A question now emerges. Are the feminisms the critical mass that can help comrades from different political spaces to elbow themselves a space within the organizations that contest the elections? Or should our capacity to generate our own agendas, catalyze mobilizations, to contest what’s been denied find a different avenue to make itself heard? We have an intuition that has yet to be corroborated: we are about to see a phase of retreat for feminism and for the LGBT collective. “Backlash,” as they say in the Global North, disciplining and a call to order, that is what we are feeling. Were this not so, then why is the dominant approach in Argentina to capture with discourses of moderation the electorate that tacked right, instead of assuming that the feminist agenda is capable of mobilizing a wide swath of voters? The definition of the running tickets, where the candidate for each party is settled on, is a spectacle filled with misogynistic pettiness and alliances. Just as some comrades pointed out, it felt more like a formal achievement of equality, than the joy of contributing to a political framework that was also militantly feminist. Many comrades from the Kirchnerist persuasion faced difficulties conquering places dominated overwhelmingly by cis men.
Effectively, the ability of our comrades to insert themselves into those spaces that still wish to reduce feminism to a list of specific demands depends on the strength of a feminist movement, and of whatever unified critical mass we might be able to generate. It also depends on our ability to respond in a time when the disciplining of the green tsunami abounds. For those of us on the feminist left who wish to defeat Macri in the ballot boxes as well, our comrades who want to define a different tactical and strategic horizon are equally so feminist comrades who we must join with and with whom we must build. In the midst of austerity and the hollowing out of the State, we hope that it is those comrades, sitting in elected office, who will make the difference not only by voting in favor of legalized abortion, but also by positioning themselves against labor and provisional reforms that set the foundations for an even more sinister advance of capital over life.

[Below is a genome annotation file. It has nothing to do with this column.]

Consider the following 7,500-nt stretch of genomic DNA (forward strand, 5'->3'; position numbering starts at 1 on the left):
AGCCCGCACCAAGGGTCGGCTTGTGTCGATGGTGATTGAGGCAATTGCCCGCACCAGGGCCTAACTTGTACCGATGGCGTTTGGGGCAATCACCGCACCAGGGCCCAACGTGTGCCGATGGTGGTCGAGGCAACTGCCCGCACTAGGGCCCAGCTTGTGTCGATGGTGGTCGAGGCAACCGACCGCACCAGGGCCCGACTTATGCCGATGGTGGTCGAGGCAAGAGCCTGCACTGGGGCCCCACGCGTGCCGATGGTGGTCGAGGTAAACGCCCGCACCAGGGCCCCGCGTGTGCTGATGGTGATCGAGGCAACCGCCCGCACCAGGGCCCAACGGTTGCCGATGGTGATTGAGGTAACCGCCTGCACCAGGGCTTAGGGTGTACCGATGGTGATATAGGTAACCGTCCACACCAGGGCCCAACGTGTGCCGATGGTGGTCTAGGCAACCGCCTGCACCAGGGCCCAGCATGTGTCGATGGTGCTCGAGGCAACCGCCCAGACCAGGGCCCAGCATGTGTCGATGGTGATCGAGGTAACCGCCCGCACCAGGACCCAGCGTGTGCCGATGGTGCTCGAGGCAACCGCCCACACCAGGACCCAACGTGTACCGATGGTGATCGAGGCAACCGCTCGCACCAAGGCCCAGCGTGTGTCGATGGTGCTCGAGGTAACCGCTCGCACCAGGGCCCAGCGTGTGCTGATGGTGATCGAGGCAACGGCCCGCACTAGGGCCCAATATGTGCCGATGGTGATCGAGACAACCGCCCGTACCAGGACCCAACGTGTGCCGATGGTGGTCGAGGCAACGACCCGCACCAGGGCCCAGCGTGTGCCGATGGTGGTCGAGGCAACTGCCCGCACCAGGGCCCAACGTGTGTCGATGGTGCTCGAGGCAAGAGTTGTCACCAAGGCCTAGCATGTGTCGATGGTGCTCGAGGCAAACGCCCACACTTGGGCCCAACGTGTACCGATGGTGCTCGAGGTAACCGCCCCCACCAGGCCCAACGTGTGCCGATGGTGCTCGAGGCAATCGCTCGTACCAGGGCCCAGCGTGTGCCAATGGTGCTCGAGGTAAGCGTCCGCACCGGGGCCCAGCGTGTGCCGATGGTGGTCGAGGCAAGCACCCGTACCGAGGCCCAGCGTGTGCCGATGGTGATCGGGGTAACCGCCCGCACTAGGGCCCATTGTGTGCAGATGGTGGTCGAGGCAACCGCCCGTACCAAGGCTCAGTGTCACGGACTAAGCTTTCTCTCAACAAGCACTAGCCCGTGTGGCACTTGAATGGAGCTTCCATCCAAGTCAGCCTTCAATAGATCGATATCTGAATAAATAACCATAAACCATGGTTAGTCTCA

A Feminist Pact
In April of this year, in the face of the current administration’s failure to put the breaks on the inflation that eats away at the quality of life of the workers, the Minister of the Treasury Nicolas Dujovne assured the nation that he had made a “gentleman’s pact” concerning prices with some business leaders. This unfortunate — and sexist — statement was little more than a declaration of good intentions that also failed to revert the economic crisis, nor did it control the rise in prices, and it did little to hide the insoluble alliance between the Macri administration and the country’s leading CEOs. In the face of this, feminists from different places — whom we met and with whom we built affective and political links in the assemblies, in the fight for legal abortion, in the streets fighting against the administration’s politics — wanted to propose our own pact: to think an antiracist, anti-Macri, anti-capitalist feminist agenda committed to intervening into the current political conditions.
In this agenda, a basic issue has to be the recognition of all jobs — those with or without union representation, unpaid domestic work, etc. — and the defense of their rights. It was in this spirit that the Feminist Norma Plá Working Day was conceived, inviting union comrades, agricultural workers, trans activists, feminist youths and girls to reflect on rights, welfare, labor, and feminist resistance. This organizing was made manifest within the Inter-syndical Feminist space, this past July 2nd, in the demonstration against the anti-working class policies desired by the IMF.
Whoever ends up winning the October elections, Argentina will have to debate what it will do regarding the demands with which the IMF will seek to guarantee the repayment of the record-setting loans it has given Mauricio Macri’s government. If these reforms are part of the language of the right-wing, the feminisms will have a great challenge: not only to face down austerity, but also to create space to debate and propose, against each reform, a revolution.
Cami Baron is an economist, feminist activist, and editor of Revista Intersecciones.
Gabi Mitidieri is feminist, researcher in history and gender, and activist for Democracia Socialista and Quimeras, its gender front.